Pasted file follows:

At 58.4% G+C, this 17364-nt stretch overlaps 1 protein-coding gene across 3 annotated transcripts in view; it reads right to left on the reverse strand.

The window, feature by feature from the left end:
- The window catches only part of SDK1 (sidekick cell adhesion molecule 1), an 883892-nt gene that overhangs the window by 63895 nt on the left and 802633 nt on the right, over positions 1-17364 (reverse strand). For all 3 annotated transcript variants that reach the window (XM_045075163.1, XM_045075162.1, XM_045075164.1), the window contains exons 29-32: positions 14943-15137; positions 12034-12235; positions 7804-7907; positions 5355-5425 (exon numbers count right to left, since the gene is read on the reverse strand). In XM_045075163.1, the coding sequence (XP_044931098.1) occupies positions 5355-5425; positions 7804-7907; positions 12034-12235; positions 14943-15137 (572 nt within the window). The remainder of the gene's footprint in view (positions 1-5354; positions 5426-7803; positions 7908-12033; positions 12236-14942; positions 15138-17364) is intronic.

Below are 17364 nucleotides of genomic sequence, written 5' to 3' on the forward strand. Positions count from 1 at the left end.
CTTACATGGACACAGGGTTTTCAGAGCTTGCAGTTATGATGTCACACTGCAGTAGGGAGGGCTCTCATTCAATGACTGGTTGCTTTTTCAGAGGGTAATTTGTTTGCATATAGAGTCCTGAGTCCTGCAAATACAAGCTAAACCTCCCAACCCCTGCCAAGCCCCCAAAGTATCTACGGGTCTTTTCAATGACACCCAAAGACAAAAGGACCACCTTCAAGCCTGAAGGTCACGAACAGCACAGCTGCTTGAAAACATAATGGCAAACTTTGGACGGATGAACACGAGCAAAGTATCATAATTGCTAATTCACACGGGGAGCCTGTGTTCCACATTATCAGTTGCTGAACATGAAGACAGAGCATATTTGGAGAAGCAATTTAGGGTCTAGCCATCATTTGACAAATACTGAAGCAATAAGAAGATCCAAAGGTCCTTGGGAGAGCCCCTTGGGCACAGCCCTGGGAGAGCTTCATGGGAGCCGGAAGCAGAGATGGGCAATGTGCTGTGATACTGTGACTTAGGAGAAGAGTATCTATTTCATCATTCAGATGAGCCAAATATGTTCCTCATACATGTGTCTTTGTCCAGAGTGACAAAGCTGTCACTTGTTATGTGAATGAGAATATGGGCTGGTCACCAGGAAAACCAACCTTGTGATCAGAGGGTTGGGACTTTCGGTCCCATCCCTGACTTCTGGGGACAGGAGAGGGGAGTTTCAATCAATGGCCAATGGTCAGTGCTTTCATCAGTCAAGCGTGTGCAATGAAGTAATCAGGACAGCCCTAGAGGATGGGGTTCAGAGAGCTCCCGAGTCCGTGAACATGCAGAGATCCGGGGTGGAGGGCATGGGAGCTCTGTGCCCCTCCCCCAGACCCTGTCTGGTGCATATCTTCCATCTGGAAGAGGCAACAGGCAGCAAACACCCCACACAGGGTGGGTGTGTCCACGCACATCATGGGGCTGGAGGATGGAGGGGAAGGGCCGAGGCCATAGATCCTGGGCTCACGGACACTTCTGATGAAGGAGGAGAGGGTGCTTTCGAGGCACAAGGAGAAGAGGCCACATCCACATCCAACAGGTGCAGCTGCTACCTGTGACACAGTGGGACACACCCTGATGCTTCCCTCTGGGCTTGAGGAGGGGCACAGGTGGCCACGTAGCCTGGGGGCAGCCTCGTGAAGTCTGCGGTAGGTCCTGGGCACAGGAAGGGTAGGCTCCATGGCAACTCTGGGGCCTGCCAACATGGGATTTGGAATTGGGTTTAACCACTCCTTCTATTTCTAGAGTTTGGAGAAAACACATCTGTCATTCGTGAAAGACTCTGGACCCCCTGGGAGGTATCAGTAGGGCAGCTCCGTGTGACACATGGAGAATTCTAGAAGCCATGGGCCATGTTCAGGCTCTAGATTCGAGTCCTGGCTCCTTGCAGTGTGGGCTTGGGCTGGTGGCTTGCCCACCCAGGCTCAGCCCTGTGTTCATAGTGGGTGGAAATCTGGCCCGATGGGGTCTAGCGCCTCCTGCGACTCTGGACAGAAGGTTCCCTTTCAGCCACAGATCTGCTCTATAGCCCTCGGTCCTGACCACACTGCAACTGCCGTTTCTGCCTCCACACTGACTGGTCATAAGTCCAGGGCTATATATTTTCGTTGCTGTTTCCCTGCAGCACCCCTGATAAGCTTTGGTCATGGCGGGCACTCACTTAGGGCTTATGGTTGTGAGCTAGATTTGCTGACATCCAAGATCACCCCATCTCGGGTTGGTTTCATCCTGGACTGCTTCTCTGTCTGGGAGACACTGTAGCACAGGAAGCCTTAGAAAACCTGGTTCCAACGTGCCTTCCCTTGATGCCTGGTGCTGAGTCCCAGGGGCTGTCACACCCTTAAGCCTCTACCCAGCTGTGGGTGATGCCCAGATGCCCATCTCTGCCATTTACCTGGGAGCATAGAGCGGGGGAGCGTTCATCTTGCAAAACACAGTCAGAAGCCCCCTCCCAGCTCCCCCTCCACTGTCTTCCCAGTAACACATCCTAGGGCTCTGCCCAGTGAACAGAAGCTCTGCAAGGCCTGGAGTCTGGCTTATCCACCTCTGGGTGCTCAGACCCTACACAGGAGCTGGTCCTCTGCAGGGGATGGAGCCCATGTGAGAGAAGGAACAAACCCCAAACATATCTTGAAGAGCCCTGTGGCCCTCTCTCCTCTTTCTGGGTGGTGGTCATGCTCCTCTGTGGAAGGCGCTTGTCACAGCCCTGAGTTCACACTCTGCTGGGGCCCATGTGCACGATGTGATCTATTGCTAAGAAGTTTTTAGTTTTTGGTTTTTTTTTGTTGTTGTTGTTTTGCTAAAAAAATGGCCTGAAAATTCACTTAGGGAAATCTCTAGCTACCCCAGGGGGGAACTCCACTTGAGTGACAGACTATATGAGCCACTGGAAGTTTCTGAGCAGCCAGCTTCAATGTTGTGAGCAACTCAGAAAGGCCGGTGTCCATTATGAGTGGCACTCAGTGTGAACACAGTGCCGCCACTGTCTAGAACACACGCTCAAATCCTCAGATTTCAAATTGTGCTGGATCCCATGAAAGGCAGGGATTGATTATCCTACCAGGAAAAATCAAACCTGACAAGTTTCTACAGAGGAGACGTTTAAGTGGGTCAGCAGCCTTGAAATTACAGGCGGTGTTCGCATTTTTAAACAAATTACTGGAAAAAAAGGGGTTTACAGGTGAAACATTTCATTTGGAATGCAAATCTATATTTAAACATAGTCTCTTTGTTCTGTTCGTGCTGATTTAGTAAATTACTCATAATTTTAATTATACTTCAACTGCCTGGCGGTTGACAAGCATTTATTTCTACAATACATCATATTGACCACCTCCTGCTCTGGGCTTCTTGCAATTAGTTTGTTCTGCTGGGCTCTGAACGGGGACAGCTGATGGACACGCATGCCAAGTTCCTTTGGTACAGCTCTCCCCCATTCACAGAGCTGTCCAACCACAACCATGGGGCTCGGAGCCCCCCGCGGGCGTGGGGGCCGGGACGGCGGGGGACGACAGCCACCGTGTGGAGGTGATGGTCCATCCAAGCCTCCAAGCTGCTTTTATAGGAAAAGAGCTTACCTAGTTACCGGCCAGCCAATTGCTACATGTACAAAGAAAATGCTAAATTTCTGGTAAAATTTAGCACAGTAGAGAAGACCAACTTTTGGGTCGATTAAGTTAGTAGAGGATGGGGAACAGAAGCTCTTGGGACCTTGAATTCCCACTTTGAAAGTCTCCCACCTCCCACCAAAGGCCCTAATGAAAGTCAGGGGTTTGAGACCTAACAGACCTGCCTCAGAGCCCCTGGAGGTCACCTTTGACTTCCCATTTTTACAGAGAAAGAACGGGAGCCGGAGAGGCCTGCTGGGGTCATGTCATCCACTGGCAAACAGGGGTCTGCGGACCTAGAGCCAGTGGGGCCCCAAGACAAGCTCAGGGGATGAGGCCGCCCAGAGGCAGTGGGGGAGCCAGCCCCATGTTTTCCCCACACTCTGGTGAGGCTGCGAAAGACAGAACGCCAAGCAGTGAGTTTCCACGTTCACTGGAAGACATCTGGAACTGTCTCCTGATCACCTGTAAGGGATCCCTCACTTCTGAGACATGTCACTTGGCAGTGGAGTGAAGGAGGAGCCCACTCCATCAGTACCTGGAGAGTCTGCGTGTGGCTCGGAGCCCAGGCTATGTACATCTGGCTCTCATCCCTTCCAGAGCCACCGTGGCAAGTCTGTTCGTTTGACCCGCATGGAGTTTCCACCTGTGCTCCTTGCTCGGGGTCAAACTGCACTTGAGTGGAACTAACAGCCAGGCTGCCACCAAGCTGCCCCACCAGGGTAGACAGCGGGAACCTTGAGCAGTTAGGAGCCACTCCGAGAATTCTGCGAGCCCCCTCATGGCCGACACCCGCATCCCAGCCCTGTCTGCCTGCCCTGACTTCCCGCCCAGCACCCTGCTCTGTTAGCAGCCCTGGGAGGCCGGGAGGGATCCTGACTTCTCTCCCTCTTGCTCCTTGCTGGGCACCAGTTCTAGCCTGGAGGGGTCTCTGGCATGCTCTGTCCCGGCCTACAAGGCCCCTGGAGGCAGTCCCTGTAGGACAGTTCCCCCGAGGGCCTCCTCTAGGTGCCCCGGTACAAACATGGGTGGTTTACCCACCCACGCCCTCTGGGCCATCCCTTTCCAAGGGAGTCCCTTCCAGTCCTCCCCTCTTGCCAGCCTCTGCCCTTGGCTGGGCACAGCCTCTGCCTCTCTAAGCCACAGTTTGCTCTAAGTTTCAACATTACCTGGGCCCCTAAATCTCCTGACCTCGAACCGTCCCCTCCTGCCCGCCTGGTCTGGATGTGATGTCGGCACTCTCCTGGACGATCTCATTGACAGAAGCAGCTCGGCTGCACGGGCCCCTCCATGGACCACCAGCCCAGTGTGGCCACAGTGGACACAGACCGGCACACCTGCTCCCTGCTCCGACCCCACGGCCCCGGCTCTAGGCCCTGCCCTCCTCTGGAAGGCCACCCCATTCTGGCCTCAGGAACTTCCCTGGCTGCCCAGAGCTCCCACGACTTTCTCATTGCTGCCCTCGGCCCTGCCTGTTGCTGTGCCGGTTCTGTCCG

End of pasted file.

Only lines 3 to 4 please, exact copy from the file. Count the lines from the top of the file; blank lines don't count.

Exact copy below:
- The window catches only part of SDK1 (sidekick cell adhesion molecule 1), an 883892-nt gene that overhangs the window by 63895 nt on the left and 802633 nt on the right, over positions 1-17364 (reverse strand). For all 3 annotated transcript variants that reach the window (XM_045075163.1, XM_045075162.1, XM_045075164.1), the window contains exons 29-32: positions 14943-15137; positions 12034-12235; positions 7804-7907; positions 5355-5425 (exon numbers count right to left, since the gene is read on the reverse strand). In XM_045075163.1, the coding sequence (XP_044931098.1) occupies positions 5355-5425; positions 7804-7907; positions 12034-12235; positions 14943-15137 (572 nt within the window). The remainder of the gene's footprint in view (positions 1-5354; positions 5426-7803; positions 7908-12033; positions 12236-14942; positions 15138-17364) is intronic.

Below are 17364 nucleotides of genomic sequence, written 5' to 3' on the forward strand. Positions count from 1 at the left end.